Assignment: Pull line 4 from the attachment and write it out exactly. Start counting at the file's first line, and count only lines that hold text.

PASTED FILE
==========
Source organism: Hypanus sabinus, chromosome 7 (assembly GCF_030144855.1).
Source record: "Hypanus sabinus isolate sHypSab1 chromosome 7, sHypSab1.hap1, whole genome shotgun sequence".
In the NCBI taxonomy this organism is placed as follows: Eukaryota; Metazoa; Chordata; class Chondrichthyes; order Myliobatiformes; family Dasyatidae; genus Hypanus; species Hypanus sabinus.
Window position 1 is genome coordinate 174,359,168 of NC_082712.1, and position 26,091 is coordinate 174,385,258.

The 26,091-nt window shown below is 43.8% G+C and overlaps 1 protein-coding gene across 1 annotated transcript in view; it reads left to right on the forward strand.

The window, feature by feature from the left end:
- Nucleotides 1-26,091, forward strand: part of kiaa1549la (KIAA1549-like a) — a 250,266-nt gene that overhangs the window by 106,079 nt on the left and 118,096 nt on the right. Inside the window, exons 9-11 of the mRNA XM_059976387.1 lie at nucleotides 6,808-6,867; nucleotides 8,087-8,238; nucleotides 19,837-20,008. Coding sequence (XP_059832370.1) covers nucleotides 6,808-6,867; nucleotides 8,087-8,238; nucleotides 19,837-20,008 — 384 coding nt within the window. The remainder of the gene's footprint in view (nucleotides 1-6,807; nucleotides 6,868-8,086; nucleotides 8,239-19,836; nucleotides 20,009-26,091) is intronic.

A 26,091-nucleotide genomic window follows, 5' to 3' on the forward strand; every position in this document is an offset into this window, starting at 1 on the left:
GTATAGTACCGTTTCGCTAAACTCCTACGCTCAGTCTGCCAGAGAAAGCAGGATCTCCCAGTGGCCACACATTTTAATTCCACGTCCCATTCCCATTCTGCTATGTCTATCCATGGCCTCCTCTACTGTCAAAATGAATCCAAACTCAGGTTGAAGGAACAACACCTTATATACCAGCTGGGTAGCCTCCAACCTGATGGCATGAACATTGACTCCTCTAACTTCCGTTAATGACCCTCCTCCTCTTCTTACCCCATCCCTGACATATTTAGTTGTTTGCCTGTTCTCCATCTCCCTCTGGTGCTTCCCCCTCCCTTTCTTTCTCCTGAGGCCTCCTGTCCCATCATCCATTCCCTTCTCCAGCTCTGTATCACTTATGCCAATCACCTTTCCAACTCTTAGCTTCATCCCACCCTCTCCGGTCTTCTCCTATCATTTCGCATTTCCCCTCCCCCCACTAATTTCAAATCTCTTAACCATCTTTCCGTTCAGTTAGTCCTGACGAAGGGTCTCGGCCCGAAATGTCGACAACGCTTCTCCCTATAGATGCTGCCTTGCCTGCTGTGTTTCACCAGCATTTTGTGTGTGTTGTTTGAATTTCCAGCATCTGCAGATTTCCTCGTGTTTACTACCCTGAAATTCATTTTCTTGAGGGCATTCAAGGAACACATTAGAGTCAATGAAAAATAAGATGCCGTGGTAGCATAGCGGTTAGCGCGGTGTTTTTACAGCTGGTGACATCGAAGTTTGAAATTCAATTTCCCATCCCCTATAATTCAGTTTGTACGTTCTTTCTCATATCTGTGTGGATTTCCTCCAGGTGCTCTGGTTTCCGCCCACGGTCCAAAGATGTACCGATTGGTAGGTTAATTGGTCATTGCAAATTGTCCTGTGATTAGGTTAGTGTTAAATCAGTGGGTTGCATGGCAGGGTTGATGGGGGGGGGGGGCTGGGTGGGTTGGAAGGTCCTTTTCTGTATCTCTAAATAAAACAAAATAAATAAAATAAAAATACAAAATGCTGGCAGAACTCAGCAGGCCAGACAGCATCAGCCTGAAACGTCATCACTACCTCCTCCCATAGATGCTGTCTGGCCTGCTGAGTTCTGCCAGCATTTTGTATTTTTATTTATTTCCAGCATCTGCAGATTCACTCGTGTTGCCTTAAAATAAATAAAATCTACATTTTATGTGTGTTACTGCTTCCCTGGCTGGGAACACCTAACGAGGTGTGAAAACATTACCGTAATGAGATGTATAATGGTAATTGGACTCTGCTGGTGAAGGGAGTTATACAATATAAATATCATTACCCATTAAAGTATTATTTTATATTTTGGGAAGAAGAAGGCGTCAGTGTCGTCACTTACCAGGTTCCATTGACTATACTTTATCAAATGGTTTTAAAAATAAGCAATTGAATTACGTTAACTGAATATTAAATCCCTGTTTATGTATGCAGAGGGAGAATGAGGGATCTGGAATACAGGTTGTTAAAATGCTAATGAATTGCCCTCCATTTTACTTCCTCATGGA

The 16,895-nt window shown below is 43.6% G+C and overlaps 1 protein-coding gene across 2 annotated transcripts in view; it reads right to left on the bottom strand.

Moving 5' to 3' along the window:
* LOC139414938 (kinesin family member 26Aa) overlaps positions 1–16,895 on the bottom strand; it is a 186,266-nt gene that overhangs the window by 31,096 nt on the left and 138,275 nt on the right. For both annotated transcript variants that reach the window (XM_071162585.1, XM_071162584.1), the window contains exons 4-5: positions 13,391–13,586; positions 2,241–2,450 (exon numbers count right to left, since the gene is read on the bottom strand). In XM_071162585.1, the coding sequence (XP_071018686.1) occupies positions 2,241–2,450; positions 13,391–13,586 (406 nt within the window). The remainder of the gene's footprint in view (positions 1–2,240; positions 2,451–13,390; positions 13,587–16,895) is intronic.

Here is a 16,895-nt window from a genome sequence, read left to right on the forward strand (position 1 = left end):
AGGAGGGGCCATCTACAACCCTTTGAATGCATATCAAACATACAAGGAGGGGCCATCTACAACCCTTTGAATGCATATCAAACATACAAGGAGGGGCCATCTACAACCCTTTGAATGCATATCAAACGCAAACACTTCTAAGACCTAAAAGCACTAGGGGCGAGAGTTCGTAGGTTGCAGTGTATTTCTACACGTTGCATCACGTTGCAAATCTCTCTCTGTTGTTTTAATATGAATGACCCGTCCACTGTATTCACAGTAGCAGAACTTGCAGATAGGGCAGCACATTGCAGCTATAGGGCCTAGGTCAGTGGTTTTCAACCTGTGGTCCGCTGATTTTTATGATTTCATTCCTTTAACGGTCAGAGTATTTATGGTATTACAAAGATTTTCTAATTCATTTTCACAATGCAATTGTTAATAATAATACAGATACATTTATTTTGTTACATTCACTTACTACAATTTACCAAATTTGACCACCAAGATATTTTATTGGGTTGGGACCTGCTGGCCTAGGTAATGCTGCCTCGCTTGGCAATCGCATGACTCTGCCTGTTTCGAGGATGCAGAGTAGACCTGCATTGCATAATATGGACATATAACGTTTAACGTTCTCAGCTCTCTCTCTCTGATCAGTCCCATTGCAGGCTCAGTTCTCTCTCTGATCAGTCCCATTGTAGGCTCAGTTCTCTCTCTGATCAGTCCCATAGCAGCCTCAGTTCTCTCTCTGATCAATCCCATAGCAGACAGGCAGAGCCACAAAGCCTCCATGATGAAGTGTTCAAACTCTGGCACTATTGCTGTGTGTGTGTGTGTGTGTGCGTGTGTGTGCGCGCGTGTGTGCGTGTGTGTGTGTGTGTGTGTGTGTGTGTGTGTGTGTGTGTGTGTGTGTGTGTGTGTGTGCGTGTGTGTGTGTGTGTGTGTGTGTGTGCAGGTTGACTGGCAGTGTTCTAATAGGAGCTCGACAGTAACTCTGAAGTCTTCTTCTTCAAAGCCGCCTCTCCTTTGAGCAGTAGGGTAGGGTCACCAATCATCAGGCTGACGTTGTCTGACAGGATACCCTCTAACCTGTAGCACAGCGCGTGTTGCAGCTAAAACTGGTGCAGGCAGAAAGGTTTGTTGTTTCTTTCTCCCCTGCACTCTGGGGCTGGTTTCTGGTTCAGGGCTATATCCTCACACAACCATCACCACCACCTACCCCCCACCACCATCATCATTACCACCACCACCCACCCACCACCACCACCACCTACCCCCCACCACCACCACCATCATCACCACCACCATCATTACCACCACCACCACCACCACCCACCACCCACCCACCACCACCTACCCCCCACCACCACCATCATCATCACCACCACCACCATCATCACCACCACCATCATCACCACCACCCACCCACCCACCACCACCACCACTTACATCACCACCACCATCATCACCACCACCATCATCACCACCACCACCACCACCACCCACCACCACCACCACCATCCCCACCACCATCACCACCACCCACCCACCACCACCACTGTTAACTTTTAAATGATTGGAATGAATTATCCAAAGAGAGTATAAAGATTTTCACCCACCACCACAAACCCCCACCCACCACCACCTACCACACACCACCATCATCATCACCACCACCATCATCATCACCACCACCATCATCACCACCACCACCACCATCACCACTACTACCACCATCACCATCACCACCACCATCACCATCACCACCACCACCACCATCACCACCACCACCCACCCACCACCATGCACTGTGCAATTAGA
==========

Window position 1 is genome coordinate 174,359,168 of NC_082712.1, and position 26,091 is coordinate 174,385,258.